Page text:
Passive Unfortunate

The LA Review of Books’ China Channel recently featured an essay on the passive voice in Mandarin (HT LanguageLog). Entitled “Passive Aggressive,” it explains a particular Mandarin construction of the passive voice that emphasizes that something happened that has a negative connotation. Example:

Gōngkè bèi gǒu chī diào le
功課 被 狗 吃掉 了
Homework bèi dog eat up le

The homework was eaten up by the dog.

The essay also notes that this “adversative passive” can be found in other Asian languages as well, including many (Japanese, Vietnamese, and Indonesian) that are 100% unrelated to Chinese (or to one another, for that matter). Adversative passive is an example of what linguists call an areal feature, or a linguistic feature that is shared across multiple languages regardless of their relationship with one another.

But is Mandarin’s adversative passive bèi construction actually a parallel to the others? I am skeptical that the parallel is so clear.

In Indonesian and Vietnamese, there are clear grammatical distinctions between a non-adversative passive and the adversative passive. These are things which a student learns in the first year of study. In Vietnamese:

The active voice can be changed to passive voice by adding the following words: “được” if the verb describing the action implies beneficial effects for the agent and “bị” if the verb describing the action implies negative effects. The words “được” and “bị” must stand in front of the main verb.

Trà được trồng ở Nhật Bản.
Tea is grown in Japan.

Anh ta bị chóng mặt.
He is feeling dizzy.

And in Indonesian:

Transitive sentences can be transformed into passive sentences by:

1, making the object of the active sentence become the subject of the passive sentence;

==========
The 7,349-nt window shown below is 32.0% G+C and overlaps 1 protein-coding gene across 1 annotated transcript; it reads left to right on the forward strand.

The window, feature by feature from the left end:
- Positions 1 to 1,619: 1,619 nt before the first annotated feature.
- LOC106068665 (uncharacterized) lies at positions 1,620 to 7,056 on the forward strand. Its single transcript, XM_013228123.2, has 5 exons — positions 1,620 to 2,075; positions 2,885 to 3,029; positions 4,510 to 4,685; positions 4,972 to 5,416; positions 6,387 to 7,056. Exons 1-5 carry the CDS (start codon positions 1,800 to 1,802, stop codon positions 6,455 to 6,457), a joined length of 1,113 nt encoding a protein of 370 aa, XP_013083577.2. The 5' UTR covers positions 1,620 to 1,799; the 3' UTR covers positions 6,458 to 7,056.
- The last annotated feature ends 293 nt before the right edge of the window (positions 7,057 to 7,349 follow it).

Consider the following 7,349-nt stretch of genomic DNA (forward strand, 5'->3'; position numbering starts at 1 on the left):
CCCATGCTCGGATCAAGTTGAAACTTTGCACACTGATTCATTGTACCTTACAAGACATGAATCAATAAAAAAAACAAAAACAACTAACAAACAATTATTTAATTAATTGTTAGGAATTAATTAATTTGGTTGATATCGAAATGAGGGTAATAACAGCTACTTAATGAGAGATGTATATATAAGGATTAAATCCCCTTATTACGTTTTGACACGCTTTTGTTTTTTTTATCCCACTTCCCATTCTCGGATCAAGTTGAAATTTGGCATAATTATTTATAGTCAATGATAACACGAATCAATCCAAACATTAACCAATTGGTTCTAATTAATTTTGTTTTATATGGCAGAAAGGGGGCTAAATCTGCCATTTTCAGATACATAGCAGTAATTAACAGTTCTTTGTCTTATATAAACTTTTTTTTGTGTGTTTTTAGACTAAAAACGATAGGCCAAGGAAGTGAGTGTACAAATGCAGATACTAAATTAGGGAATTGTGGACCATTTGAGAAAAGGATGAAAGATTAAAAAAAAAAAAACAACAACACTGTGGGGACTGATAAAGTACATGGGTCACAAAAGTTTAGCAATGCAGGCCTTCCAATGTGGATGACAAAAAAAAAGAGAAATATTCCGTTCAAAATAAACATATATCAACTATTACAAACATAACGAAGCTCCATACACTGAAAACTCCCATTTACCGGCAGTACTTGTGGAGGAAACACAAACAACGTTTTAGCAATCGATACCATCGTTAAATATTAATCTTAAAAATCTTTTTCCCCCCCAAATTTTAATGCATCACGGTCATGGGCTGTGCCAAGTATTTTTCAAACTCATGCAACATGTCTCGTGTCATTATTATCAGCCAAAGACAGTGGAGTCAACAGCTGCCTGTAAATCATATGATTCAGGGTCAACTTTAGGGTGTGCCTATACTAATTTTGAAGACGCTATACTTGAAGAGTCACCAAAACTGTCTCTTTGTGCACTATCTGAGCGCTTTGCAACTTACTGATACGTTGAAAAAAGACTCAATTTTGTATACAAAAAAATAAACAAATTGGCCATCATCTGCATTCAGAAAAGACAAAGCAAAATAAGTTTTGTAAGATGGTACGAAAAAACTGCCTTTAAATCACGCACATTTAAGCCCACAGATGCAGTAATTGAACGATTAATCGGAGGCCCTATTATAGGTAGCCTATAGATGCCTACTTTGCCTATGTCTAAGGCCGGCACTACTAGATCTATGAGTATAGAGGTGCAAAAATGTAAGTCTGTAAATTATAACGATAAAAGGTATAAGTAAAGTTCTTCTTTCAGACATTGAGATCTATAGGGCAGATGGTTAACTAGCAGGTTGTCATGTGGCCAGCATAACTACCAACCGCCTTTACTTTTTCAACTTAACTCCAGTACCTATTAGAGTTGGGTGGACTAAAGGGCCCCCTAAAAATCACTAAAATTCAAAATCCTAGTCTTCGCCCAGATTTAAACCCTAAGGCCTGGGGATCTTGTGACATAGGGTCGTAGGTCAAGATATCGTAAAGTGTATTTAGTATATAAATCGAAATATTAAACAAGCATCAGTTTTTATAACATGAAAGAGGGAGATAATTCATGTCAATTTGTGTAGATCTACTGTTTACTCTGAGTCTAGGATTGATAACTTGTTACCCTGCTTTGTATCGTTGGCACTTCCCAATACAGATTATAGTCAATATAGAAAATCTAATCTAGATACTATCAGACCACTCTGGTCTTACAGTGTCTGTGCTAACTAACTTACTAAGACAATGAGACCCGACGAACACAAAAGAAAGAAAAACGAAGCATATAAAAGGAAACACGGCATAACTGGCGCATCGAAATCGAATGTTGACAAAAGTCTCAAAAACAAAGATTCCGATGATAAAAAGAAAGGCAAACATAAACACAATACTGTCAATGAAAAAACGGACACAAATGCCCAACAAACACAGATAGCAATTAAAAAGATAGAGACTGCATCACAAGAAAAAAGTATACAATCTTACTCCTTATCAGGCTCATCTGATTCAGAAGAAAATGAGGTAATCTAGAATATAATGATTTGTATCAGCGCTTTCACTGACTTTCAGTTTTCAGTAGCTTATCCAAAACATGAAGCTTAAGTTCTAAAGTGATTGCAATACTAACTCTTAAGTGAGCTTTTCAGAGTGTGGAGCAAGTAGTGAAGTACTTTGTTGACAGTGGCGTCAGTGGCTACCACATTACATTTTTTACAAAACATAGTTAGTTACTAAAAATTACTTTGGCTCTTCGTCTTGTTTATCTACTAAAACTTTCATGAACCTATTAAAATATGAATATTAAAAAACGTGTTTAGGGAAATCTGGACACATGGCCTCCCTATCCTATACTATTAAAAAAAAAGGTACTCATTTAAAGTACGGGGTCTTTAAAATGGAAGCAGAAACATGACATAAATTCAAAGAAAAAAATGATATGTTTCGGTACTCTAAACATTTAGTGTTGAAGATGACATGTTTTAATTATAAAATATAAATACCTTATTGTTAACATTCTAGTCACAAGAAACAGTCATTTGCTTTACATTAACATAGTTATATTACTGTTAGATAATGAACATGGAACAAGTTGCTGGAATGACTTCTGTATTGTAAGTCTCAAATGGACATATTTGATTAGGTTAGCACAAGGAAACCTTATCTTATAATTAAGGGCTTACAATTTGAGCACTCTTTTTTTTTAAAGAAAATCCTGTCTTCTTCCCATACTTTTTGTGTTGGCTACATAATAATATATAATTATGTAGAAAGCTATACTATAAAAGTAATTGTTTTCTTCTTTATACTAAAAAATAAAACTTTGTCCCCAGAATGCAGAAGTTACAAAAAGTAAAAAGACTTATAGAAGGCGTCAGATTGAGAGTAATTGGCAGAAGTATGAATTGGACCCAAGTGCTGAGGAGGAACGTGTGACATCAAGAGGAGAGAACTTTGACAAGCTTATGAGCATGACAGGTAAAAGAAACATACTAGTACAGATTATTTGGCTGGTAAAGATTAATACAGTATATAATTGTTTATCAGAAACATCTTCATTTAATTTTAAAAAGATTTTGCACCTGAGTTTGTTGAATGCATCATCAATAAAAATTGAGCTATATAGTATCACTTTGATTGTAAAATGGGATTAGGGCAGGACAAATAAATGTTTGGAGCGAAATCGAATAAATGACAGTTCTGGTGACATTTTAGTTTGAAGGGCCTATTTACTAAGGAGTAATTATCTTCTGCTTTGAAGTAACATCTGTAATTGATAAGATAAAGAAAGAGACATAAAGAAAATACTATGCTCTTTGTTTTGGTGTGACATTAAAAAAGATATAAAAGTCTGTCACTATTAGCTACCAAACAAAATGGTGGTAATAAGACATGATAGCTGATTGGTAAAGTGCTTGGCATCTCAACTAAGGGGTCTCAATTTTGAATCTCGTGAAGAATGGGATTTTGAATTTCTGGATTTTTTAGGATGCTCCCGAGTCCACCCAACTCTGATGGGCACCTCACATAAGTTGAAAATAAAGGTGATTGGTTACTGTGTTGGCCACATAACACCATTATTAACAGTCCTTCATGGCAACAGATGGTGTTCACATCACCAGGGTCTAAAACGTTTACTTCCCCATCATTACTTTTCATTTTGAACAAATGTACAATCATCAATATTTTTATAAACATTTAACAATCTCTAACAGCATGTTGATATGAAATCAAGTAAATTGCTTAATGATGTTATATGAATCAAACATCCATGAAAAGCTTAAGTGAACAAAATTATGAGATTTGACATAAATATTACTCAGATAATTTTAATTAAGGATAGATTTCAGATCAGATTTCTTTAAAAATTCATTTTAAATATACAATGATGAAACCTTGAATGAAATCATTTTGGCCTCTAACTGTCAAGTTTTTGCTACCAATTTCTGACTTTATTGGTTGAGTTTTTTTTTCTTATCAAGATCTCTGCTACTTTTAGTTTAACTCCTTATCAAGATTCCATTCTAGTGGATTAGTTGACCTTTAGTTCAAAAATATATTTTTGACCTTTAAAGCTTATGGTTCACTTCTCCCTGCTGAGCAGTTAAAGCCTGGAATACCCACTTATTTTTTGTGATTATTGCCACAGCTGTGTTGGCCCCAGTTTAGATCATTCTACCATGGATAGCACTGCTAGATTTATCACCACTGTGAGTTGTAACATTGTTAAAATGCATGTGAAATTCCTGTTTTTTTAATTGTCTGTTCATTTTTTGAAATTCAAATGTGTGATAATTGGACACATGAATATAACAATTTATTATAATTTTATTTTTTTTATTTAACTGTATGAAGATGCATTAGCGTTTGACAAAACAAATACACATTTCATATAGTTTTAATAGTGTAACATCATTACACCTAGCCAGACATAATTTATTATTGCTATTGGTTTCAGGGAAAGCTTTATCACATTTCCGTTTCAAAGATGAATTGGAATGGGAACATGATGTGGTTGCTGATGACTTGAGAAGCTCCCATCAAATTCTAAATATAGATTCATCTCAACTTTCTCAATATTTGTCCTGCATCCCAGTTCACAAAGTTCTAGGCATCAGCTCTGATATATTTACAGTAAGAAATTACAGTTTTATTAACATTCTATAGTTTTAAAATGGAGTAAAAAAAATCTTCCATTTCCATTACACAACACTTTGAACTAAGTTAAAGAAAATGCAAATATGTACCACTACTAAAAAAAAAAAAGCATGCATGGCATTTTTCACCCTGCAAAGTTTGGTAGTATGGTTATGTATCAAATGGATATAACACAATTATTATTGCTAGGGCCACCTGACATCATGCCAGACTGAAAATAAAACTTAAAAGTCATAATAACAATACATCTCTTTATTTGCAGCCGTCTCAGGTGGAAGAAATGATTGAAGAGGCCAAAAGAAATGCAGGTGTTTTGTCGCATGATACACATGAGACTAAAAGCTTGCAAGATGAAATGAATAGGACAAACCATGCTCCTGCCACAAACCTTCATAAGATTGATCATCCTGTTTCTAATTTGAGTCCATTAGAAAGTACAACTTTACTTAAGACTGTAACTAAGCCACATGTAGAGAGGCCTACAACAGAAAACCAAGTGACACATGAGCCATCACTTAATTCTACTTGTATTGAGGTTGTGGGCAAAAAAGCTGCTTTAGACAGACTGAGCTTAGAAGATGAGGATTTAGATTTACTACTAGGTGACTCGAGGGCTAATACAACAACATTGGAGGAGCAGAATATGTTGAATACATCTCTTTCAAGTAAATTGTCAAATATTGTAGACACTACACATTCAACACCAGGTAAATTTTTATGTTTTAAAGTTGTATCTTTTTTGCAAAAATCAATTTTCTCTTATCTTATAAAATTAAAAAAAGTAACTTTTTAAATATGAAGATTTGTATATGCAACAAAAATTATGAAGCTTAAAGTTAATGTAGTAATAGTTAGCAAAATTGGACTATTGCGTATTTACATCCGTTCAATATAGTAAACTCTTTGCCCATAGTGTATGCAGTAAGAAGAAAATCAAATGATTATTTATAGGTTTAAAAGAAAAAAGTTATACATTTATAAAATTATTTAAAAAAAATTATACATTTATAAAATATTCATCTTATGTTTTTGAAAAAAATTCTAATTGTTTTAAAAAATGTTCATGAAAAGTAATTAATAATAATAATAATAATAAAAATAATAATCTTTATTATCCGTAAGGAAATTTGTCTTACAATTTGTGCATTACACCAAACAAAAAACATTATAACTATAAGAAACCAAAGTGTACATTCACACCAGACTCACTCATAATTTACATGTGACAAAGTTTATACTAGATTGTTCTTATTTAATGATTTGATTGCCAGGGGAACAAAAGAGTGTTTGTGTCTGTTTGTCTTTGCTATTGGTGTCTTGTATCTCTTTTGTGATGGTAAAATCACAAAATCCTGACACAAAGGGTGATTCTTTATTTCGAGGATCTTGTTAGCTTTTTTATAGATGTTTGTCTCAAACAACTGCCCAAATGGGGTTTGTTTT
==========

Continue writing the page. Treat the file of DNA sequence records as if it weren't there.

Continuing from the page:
2. replacing the prefix me- with di-
3. making the subject of the active sentence become the agent…

The prefix ter- is also used to express the passive voice but the prefix ter- implies that the action is accidentally done.

As the above link notes, it’s entirely possible in Indonesian to have parallel passive constructions, one of which implies just passive voice, the other what I like to call the “passive unfortunate.”*

Rumahnya dibakar tadi malam [= the house was burned down last night]
Rumahnya terbakar tadi malam [= the house was unfortunately/accidentally burned down last night]

For Mandarin to be a real parallel, we would need there to be a construction of the passive voice that does not imply adversativeness or unfortunateness. Does such a construction exist? This online resource provides examples of passive voice constructions that do not use bèi, but none is presented in the same way as the clear được/bị** or di-/ter- distinctions. If such a parallel does not exist, then the adversativeness of bèi is a pragmatic feature of the passive voice in Mandarin rather than a grammatical one, as in Indonesian ter- and Vietnamese bị.


* Many an Indonesian poem and song lyric features the phrase terjatuh cinta [ = fell in love with involuntarily]. Indonesian also has an oddly rich grammar for expressing unfortunate things: terjatuh cinta, kejatuhan cinta, kena jatuh cinta
** I wonder if it’s incidental that the Chinese adversative passive particle bèi is so similar to the Vietnamese adversative particle bị.